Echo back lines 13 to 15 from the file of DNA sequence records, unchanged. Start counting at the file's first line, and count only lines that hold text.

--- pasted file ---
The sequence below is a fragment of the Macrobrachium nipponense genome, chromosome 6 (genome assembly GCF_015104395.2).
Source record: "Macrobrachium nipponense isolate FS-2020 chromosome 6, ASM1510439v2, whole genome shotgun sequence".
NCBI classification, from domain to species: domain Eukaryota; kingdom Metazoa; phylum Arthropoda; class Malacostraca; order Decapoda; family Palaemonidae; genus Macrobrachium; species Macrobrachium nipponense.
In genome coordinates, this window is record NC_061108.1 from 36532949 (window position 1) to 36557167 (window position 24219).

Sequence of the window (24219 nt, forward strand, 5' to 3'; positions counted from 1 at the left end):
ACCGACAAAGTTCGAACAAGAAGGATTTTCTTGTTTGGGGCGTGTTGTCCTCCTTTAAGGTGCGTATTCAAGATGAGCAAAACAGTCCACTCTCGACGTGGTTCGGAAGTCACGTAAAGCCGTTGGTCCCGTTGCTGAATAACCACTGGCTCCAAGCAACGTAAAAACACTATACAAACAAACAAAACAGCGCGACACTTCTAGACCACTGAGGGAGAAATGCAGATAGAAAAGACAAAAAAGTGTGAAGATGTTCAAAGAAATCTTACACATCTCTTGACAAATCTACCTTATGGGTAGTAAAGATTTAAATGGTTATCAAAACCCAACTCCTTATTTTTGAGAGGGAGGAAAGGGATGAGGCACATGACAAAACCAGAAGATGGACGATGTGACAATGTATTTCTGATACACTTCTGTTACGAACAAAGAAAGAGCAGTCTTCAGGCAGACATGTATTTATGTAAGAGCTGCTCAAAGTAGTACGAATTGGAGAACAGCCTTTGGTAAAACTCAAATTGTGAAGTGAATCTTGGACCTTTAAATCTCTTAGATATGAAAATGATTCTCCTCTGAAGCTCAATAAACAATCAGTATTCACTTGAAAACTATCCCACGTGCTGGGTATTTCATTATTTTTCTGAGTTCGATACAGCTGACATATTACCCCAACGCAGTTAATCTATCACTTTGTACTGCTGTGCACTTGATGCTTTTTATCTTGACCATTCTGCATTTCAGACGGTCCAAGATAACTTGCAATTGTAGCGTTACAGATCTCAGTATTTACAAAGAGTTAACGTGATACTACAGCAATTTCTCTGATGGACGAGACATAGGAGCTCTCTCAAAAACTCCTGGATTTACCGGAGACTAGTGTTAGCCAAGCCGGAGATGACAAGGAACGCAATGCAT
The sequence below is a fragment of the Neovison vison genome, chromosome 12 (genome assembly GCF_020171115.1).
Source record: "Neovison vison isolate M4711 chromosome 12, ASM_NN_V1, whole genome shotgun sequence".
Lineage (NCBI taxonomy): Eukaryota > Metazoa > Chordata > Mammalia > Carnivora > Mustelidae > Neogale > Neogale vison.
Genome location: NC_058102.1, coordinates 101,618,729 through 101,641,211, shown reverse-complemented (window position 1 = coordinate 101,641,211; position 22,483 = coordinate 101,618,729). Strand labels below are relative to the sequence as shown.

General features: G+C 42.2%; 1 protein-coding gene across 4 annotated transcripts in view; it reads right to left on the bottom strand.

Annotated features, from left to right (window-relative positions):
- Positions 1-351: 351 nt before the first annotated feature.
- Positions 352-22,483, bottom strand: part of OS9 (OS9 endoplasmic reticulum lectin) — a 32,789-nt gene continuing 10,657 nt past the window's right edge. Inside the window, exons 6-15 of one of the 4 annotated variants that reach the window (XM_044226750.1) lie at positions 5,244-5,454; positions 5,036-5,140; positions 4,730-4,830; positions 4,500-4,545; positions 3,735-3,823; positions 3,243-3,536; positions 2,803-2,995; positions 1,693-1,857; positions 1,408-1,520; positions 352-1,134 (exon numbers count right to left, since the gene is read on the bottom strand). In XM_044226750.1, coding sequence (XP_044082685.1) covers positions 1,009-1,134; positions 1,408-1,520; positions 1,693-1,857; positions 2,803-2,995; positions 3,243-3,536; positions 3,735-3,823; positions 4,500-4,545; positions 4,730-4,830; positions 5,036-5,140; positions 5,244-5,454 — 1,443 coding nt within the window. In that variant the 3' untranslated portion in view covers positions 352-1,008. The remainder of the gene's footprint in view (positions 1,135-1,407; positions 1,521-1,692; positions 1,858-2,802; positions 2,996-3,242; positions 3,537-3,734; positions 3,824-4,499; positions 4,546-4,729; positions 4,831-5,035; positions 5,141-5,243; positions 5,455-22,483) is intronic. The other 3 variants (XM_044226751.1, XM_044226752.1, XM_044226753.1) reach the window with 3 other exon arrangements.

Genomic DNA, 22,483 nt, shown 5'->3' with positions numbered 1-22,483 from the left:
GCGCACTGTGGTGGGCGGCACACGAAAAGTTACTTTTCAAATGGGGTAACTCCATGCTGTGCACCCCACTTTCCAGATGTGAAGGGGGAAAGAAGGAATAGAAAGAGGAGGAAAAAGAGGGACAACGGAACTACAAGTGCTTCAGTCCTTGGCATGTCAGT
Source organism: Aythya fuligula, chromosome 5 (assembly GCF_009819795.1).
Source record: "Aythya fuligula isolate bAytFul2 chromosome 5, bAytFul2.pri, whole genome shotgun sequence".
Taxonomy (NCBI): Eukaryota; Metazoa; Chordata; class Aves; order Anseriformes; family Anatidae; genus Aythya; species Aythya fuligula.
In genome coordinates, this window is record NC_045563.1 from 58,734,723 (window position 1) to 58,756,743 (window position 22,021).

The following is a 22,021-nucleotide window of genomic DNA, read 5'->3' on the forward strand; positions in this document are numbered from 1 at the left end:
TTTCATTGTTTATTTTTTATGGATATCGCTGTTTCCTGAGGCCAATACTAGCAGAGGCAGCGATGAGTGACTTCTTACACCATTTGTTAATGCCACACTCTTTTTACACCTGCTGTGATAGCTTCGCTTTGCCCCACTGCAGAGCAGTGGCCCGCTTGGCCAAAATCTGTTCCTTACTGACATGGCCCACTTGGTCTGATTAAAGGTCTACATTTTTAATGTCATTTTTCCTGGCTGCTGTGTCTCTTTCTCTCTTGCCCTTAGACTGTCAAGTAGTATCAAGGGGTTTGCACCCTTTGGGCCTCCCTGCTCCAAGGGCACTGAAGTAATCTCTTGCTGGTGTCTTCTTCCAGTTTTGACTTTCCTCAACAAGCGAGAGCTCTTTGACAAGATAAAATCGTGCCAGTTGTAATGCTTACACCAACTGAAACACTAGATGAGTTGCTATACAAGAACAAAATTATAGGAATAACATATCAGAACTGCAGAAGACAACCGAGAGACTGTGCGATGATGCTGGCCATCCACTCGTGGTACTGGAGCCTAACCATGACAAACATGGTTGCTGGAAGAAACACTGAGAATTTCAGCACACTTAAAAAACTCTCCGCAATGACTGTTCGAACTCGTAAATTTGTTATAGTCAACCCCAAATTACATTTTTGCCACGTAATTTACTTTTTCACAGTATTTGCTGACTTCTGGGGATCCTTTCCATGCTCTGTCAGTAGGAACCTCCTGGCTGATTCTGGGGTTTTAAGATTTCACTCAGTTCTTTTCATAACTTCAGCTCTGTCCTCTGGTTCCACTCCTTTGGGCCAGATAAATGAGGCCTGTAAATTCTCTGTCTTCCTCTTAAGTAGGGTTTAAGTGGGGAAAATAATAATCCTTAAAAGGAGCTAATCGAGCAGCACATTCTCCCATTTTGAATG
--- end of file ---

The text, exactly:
- Positions 1-351: 351 nt before the first annotated feature.
- Positions 352-22,483, bottom strand: part of OS9 (OS9 endoplasmic reticulum lectin) — a 32,789-nt gene continuing 10,657 nt past the window's right edge. Inside the window, exons 6-15 of one of the 4 annotated variants that reach the window (XM_044226750.1) lie at positions 5,244-5,454; positions 5,036-5,140; positions 4,730-4,830; positions 4,500-4,545; positions 3,735-3,823; positions 3,243-3,536; positions 2,803-2,995; positions 1,693-1,857; positions 1,408-1,520; positions 352-1,134 (exon numbers count right to left, since the gene is read on the bottom strand). In XM_044226750.1, coding sequence (XP_044082685.1) covers positions 1,009-1,134; positions 1,408-1,520; positions 1,693-1,857; positions 2,803-2,995; positions 3,243-3,536; positions 3,735-3,823; positions 4,500-4,545; positions 4,730-4,830; positions 5,036-5,140; positions 5,244-5,454 — 1,443 coding nt within the window. In that variant the 3' untranslated portion in view covers positions 352-1,008. The remainder of the gene's footprint in view (positions 1,135-1,407; positions 1,521-1,692; positions 1,858-2,802; positions 2,996-3,242; positions 3,537-3,734; positions 3,824-4,499; positions 4,546-4,729; positions 4,831-5,035; positions 5,141-5,243; positions 5,455-22,483) is intronic. The other 3 variants (XM_044226751.1, XM_044226752.1, XM_044226753.1) reach the window with 3 other exon arrangements.

Genomic DNA, 22,483 nt, shown 5'->3' with positions numbered 1-22,483 from the left: